Many years ago, just as Argentina were about to launch their defence of the World Cup they had won in 1978, two colleagues of mine expressed their disappointment that Ricardo Bochini had not been included in Cesar Luis Menotti’s squad for Spain 1982. I was, of course, familiar with the star names of Argentina ’78, players like Osvaldo Ardiles, Mario Kempes, Leopoldo Luque and Daniel Passarella, all of whom had jumped out of the TV screen from the ticker-tape drenched stadiums in Buenos Aires. But Bochini was new to me, and, presumably most football fans in Europe.
“El Bocha….grande Bochini…you won’t know him, but he’s the best player in Argentina,” said Carlos, my bond-trading colleague from BA. “You all know Maradona, but Bochini taught him how to play football….Bochini is the man.”
If Maradona had not come along, it’s reasonable to suggest that Bochini would be far better known than he is today. But there”s another relevant reason why the player who Maradona himself calls “Maestro” never won international acclaim. Bochini played all of his career in Argentina, spurning the chance to emulate some of his contemporaries and play abroad. While players like Daniel Bertoni, once inseparable from Bochini, tried their luck in Europe, and gained a much higher profile for it, he stayed with one club, Independiente, in Argentine domestic football. As it happened. Bochini played 28 times for his country, most of which were pre-Maradona, and the remainder were probably due to the insistence of Maradona to include his mentor.
Bochini came from the kind of stable that would have produced similar needle-threading pass-masters like Xavi and Pirlo, but in 1978, the chain-smoking Menotti didn’t include either Bochini, then 24, or the fledgling Maradona in his squad for the World Cup. The omission of a gifted yet untried Maradona was understandable, but Bochini’s place went to River Plate’s Noberto Alonso. As the competition would demonstrate, Menotti’s preference was for fast, slaloming football, with pace in all departments. Bochini, for all his passing prowess, wasn’t the fastest player. He also didn’t look like the archetype Latin American gun-slinging footballer of the time – a la Kempes and Luque, – with his thinning, mad professor hair and his Bambi on Ice legs. One backpacker, keen on watching a game in Argentina, saw him play in 1977 and described him thus: “Saw Independiente. Excellent midfielder who could spray the ball…looked like Max Wall.” There was no doubt he could play and the Independiente fans loved him. And so did Maradona, who idolised Bochini.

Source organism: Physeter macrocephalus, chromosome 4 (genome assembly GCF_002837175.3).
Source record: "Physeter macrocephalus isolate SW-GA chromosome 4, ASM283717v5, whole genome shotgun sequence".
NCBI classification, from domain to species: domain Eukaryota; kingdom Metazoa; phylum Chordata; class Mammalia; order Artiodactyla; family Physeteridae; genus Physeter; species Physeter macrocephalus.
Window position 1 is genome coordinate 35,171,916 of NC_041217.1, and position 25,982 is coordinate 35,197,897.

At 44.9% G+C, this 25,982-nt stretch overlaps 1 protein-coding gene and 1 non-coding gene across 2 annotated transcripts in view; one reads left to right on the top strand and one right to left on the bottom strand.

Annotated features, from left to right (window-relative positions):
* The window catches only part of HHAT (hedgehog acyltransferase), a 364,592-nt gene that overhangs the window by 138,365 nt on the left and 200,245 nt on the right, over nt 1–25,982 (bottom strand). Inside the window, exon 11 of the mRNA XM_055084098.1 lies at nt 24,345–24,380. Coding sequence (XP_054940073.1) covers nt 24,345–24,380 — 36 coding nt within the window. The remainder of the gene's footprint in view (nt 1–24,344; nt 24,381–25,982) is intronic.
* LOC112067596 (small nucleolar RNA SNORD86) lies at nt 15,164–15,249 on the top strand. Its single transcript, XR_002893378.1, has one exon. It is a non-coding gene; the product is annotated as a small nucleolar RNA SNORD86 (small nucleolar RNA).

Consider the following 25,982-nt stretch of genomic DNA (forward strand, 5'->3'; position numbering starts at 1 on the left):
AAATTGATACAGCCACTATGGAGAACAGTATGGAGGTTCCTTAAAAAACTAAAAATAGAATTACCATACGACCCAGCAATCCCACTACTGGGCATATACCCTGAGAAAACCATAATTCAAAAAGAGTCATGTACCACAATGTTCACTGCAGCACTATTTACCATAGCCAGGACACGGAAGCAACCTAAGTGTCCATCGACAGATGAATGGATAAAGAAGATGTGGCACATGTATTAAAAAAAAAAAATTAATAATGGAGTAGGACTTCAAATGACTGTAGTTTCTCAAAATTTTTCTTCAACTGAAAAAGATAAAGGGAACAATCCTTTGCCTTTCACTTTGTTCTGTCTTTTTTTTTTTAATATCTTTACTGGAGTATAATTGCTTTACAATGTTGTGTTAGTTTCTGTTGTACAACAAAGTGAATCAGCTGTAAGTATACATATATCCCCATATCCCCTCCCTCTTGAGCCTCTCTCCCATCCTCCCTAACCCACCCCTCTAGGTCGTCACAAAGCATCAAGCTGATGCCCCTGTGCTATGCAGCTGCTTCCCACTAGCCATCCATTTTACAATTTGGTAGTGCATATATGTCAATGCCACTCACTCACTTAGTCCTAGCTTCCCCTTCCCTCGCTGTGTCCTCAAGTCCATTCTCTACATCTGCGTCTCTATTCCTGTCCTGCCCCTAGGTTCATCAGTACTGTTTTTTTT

There’s a school of thought suggesting that if Bochini had moved to Boca Juniors or River Plate, then he would have won more caps. Menotti favoured – either through choice or through gentle regime persuasion (let’s not discount that this was an administration that dropped dissidents out of helicopters into the River Plate) – the more fashionable Buenos Aires clubs. In the 1970s, however, Independiente were very successful and won the Libertadores Cup in 1973, 1974 and 1975 and were crowned as World Club champions in 1973, thanks to some outstanding performances from the young Bochini, notably when he lobbed the great Dino Zoff as Independiente beat Juventus.
Equally important for Independiente fans was the hat-trick Bochini scored against Avellenedan rivals Racing Club in a memorable 4-1 win in 1974, the only time he achieved that personal landmark in almost 700 appearances for the club.
Bochini was not just a goalscorer though, and perfected the skill of making others look good. His vision and passing ability were without equal and even today, when a player makes a remarkable pass, it is referred to as pase Bochinesco in tribute to him. One of his great skills was the delayed pass to ensure the ball would find his man. This became known as la pausa, the art of waiting for the recipient of the pass to arrive at the right time.
Despite the relative lack of international recognition, Bochini remains one of the most celebrated of Argentine players, and is considered Independiente’s greatest player. He won four Argentine Primera Division titles, four Libertadores, two Copa Interamericanas and two World Club (Intercontinental) titles. He netted over 100 goals in around 700 games. And he has a street named after him!
He also won a World Cup medal in 1986 in Mexico, although he saw just five minutes of action. Excluded from the 1982 squad, Carlos Bilardo included the 32 year-old in the Argentina World Cup squad for the first time, doubtless prompted by his captain. Five minutes from the end of the semi-final against Belgium, with Argentina cruising to victory, he entered the field of play as a substitute. Maradona welcomed him with no small degree of joy, but Bochini was in the autumn of his career and looked out of place in the eventual winners’ line-up. Despite everything, he got to appear in the World Cup.
It’s no great surprise that Bochini’s career has largely been overlooked by football historians. His peak was in a time when European ventures into South America were treated with all the trepidation of a Victorian expedition into darkest Africa, or a trip up the Amazon. There was no SKY, no internet and if a team from Europe travelled to that part of the world, it took nearly 24 hours to read a report of the game. But his influence is significant – after all, without Bochini, would there have been a Diego Armando Maradona?
Categories: South American Football